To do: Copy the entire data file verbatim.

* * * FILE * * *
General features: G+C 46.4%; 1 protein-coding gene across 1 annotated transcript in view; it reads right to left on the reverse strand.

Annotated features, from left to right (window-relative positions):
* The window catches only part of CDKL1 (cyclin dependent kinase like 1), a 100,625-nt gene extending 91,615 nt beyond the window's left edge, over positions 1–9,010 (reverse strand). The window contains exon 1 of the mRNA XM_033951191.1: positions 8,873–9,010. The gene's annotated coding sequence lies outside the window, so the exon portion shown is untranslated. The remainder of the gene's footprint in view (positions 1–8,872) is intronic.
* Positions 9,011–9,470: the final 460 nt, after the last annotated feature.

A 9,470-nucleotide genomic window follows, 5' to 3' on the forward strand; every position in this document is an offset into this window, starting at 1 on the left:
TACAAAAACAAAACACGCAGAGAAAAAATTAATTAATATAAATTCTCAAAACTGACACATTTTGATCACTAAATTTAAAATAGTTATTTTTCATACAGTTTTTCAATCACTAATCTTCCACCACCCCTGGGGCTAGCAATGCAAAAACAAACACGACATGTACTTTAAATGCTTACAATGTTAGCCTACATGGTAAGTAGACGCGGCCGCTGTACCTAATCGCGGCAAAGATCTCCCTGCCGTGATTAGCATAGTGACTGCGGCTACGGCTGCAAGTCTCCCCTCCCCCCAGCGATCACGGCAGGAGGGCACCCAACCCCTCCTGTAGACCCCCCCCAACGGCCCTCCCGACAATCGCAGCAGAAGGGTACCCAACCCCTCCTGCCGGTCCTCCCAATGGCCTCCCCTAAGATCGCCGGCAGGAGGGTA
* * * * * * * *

General features: G+C 46.4%; 1 protein-coding gene across 1 annotated transcript in view; it reads right to left on the reverse strand.

Annotated features, from left to right (window-relative positions):
* The window catches only part of CDKL1 (cyclin dependent kinase like 1), a 100,625-nt gene extending 91,615 nt beyond the window's left edge, over positions 1–9,010 (reverse strand). The window contains exon 1 of the mRNA XM_033951191.1: positions 8,873–9,010. The gene's annotated coding sequence lies outside the window, so the exon portion shown is untranslated. The remainder of the gene's footprint in view (positions 1–8,872) is intronic.
* Positions 9,011–9,470: the final 460 nt, after the last annotated feature.

A 9,470-nucleotide genomic window follows, 5' to 3' on the forward strand; every position in this document is an offset into this window, starting at 1 on the left:
TACAAAAACAAAACACGCAGAGAAAAAATTAATTAATATAAATTCTCAAAACTGACACATTTTGATCACTAAATTTAAAATAGTTATTTTTCATACAGTTTTTCAATCACTAATCTTCCACCACCCCTGGGGCTAGCAATGCAAAAACAAACACGACATGTACTTTAAATGCTTACAATGTTAGCCTACATGGTAAGTAGACGCGGCCGCTGTACCTAATCGCGGCAAAGATCTCCCTGCCGTGATTAGCATAGTGACTGCGGCTACGGCTGCAAGTCTCCCCTCCCCCCAGCGATCACGGCAGGAGGGCACCCAACCCCTCCTGTAGACCCCCCCCAACGGCCCTCCCGACAATCGCAGCAGAAGGGTACCCAACCCCTCCTGCCGGTCCTCCCAATGGCCTCCCCTAAGATCGCCGGCAGGAGGGTA